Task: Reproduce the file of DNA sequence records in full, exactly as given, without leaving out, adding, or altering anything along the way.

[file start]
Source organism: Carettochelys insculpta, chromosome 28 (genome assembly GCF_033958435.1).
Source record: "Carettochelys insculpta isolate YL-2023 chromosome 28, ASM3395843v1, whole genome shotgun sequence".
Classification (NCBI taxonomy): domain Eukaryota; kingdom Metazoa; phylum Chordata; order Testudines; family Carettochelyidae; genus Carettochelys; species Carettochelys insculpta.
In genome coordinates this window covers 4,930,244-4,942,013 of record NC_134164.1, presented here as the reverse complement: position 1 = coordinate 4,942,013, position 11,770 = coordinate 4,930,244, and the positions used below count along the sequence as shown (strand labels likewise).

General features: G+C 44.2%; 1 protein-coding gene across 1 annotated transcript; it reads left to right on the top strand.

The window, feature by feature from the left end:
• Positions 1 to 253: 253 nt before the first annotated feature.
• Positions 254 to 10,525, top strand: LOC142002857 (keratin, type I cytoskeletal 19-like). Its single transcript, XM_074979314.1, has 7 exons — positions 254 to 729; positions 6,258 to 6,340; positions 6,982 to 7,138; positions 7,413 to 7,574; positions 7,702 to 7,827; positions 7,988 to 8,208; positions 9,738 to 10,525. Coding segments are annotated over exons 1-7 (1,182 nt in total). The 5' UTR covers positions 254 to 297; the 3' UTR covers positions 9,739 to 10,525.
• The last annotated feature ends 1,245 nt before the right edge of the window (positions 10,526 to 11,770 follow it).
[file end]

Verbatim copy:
Source organism: Carettochelys insculpta, chromosome 28 (genome assembly GCF_033958435.1).
Source record: "Carettochelys insculpta isolate YL-2023 chromosome 28, ASM3395843v1, whole genome shotgun sequence".
Classification (NCBI taxonomy): domain Eukaryota; kingdom Metazoa; phylum Chordata; order Testudines; family Carettochelyidae; genus Carettochelys; species Carettochelys insculpta.
In genome coordinates this window covers 4,930,244-4,942,013 of record NC_134164.1, presented here as the reverse complement: position 1 = coordinate 4,942,013, position 11,770 = coordinate 4,930,244, and the positions used below count along the sequence as shown (strand labels likewise).

General features: G+C 44.2%; 1 protein-coding gene across 1 annotated transcript; it reads left to right on the top strand.

The window, feature by feature from the left end:
• Positions 1 to 253: 253 nt before the first annotated feature.
• Positions 254 to 10,525, top strand: LOC142002857 (keratin, type I cytoskeletal 19-like). Its single transcript, XM_074979314.1, has 7 exons — positions 254 to 729; positions 6,258 to 6,340; positions 6,982 to 7,138; positions 7,413 to 7,574; positions 7,702 to 7,827; positions 7,988 to 8,208; positions 9,738 to 10,525. Coding segments are annotated over exons 1-7 (1,182 nt in total). The 5' UTR covers positions 254 to 297; the 3' UTR covers positions 9,739 to 10,525.
• The last annotated feature ends 1,245 nt before the right edge of the window (positions 10,526 to 11,770 follow it).